Around the World: Nov. 10, 2015

Here's what's happening across the United States and around the world today.  

Students say Ferguson protests influence action at University of Missouri

COLUMBIA, Mo. (AP) — When cotton balls were found scattered outside the black culture center at the University of Missouri's flagship campus in 2010 in a clear reference to slavery, two white students were arrested and expelled, with no larger discussion of race on a campus where blacks weren't allowed to enroll until 1950.

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"To say we were livid is an understatement," says black alumna Erika Brown, who graduated with degrees in 2007 and 2012 and now lives in St. Louis. "It was just another example of them finding the offender and never going past that. There was never a larger discussion."

Skip ahead five years to more racially charged incidents at the Columbia campus, where blacks account for just 8 percent of undergraduates. This time, students emboldened by last year's protests in Ferguson took action, which led to the announcement that the university system's president and the campus chancellor would resign — as well as the promise of even more changes.

Reuben Faloughi, a third-year doctoral student in psychology from Augusta, Georgia, who participated in the campus protests, said more needs to be done, but acknowledged feeling "liberated" by the exodus of university system President Tim Wolfe.

Such activism, he says, is a nod to Ferguson, the St. Louis suburb about two hours from Columbia where Michael Brown, a black, unarmed 18-year-old, was killed by a police officer. After the shooting, Faloughi took part in a "die-in" protest in Columbia, joining others in feigning death in Brown's memory.

For Carson, debates have played limited role in rise; but will face new scrutiny on Tuesday

WASHINGTON (AP) — For some Republican presidential candidates, the party's first three primary debates have been pivotal proving grounds that have strengthened their campaigns or shaken their supporters.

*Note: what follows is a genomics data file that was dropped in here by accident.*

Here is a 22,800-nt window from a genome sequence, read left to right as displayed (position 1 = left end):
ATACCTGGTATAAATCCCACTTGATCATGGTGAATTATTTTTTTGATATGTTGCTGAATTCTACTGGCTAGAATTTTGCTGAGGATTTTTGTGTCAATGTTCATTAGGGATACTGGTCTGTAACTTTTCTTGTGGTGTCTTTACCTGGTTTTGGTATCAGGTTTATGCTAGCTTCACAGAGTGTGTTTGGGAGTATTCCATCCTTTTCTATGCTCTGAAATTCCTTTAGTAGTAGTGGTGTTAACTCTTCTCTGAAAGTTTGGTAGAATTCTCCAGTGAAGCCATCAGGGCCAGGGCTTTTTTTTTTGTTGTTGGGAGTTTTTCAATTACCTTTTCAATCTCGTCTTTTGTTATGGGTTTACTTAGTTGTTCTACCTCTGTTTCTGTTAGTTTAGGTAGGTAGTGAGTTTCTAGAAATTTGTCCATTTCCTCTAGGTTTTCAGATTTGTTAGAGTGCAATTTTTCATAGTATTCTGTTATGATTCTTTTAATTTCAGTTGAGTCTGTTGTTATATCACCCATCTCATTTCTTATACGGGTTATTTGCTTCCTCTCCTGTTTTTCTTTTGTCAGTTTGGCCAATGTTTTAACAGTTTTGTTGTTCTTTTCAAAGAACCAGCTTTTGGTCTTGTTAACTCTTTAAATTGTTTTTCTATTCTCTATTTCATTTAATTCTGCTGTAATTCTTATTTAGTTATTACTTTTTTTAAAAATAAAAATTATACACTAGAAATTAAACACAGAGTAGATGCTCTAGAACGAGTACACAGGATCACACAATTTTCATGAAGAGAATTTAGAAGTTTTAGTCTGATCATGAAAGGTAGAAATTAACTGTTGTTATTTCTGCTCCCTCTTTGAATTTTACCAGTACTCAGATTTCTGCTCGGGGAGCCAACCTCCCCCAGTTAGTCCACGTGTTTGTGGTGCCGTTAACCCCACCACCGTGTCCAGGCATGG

Ben Carson isn't among them.

The famously mild-mannered Carson has largely avoided making headlines in the widely watched televised events, often willing to cede the spotlight to more verbose rivals and finding himself overshadowed in policy discussions. Yet the retired neurosurgeon's standing with voters in preference polls has only gotten better.

"The political language and the traditional prism through which we evaluate candidates essentially does not apply to Ben Carson," said Phil Musser, a Republican strategist.

It's unlikely Carson will again shrink into the background Tuesday when the eight leading GOP candidates meet in Milwaukee for their fourth debate. Now viewed as a front-runner for the Republican nomination, Carson faces intense scrutiny about the veracity of his celebrated biography, which has been central to his connection with voters.

Myanmar in post-election limbo with official results trickling in, Suu Kyi claiming victory

YANGON, Myanmar (AP) — Myanmar was trapped in a post-election limbo Tuesday with official results barely trickling in, although opposition leader Aung San Suu Kyi's party claimed a victory massive enough to give it the presidency and loosen the military's grip on the country.

In an interview with the BBC, Suu Kyi said her National League for Democracy expects to win 75 percent of the seats contested in the 664-member Parliament. The Union Election Commission has announced results for only 88 seats, giving 78 to the NLD and five to the ruling party from Sunday's vote. It has given no explanation for the slow results.

The delay has raised concern, with NLD spokesman Win Tien telling reporters that the election commission has been "delaying intentionally because maybe they want to play a trick or something."